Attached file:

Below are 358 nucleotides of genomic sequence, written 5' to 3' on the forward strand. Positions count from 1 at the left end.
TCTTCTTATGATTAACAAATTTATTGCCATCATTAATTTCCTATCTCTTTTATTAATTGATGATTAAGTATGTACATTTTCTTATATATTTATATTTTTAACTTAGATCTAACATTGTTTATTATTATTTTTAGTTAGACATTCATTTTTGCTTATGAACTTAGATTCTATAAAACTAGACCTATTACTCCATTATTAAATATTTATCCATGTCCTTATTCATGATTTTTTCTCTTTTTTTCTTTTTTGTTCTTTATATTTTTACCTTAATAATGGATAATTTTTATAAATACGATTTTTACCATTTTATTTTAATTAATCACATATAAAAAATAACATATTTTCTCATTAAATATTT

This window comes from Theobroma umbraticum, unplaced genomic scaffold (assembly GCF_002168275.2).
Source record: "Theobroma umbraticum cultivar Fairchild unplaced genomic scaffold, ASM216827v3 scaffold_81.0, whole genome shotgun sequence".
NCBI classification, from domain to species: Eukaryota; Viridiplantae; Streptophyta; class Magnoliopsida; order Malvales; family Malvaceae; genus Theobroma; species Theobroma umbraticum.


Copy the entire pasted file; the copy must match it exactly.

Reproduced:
Below are 358 nucleotides of genomic sequence, written 5' to 3' on the forward strand. Positions count from 1 at the left end.
TCTTCTTATGATTAACAAATTTATTGCCATCATTAATTTCCTATCTCTTTTATTAATTGATGATTAAGTATGTACATTTTCTTATATATTTATATTTTTAACTTAGATCTAACATTGTTTATTATTATTTTTAGTTAGACATTCATTTTTGCTTATGAACTTAGATTCTATAAAACTAGACCTATTACTCCATTATTAAATATTTATCCATGTCCTTATTCATGATTTTTTCTCTTTTTTTCTTTTTTGTTCTTTATATTTTTACCTTAATAATGGATAATTTTTATAAATACGATTTTTACCATTTTATTTTAATTAATCACATATAAAAAATAACATATTTTCTCATTAAATATTT

This window comes from Theobroma umbraticum, unplaced genomic scaffold (assembly GCF_002168275.2).
Source record: "Theobroma umbraticum cultivar Fairchild unplaced genomic scaffold, ASM216827v3 scaffold_81.0, whole genome shotgun sequence".
NCBI classification, from domain to species: Eukaryota; Viridiplantae; Streptophyta; class Magnoliopsida; order Malvales; family Malvaceae; genus Theobroma; species Theobroma umbraticum.